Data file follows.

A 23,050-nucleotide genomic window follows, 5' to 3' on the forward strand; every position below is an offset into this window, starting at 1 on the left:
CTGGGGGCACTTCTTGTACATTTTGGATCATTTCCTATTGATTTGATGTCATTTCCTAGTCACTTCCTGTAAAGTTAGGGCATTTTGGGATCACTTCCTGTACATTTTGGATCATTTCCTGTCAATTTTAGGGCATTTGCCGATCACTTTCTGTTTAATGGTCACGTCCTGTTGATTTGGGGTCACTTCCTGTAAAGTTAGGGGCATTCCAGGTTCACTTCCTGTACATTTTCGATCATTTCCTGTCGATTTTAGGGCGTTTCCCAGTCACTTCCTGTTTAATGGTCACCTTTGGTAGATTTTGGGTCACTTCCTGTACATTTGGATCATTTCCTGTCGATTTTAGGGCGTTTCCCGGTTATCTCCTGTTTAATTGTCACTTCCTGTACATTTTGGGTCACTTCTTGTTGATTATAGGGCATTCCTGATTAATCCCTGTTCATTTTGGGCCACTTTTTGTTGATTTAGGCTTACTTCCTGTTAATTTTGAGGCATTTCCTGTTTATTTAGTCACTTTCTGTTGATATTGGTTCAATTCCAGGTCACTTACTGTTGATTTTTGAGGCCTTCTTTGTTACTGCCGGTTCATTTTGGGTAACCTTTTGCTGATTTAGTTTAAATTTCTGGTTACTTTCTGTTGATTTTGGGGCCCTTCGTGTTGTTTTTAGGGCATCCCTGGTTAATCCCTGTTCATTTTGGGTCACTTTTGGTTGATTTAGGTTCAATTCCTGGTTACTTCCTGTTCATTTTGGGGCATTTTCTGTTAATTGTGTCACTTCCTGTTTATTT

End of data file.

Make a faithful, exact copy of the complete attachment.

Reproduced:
A 23,050-nucleotide genomic window follows, 5' to 3' on the forward strand; every position below is an offset into this window, starting at 1 on the left:
CTGGGGGCACTTCTTGTACATTTTGGATCATTTCCTATTGATTTGATGTCATTTCCTAGTCACTTCCTGTAAAGTTAGGGCATTTTGGGATCACTTCCTGTACATTTTGGATCATTTCCTGTCAATTTTAGGGCATTTGCCGATCACTTTCTGTTTAATGGTCACGTCCTGTTGATTTGGGGTCACTTCCTGTAAAGTTAGGGGCATTCCAGGTTCACTTCCTGTACATTTTCGATCATTTCCTGTCGATTTTAGGGCGTTTCCCAGTCACTTCCTGTTTAATGGTCACCTTTGGTAGATTTTGGGTCACTTCCTGTACATTTGGATCATTTCCTGTCGATTTTAGGGCGTTTCCCGGTTATCTCCTGTTTAATTGTCACTTCCTGTACATTTTGGGTCACTTCTTGTTGATTATAGGGCATTCCTGATTAATCCCTGTTCATTTTGGGCCACTTTTTGTTGATTTAGGCTTACTTCCTGTTAATTTTGAGGCATTTCCTGTTTATTTAGTCACTTTCTGTTGATATTGGTTCAATTCCAGGTCACTTACTGTTGATTTTTGAGGCCTTCTTTGTTACTGCCGGTTCATTTTGGGTAACCTTTTGCTGATTTAGTTTAAATTTCTGGTTACTTTCTGTTGATTTTGGGGCCCTTCGTGTTGTTTTTAGGGCATCCCTGGTTAATCCCTGTTCATTTTGGGTCACTTTTGGTTGATTTAGGTTCAATTCCTGGTTACTTCCTGTTCATTTTGGGGCATTTTCTGTTAATTGTGTCACTTCCTGTTTATTT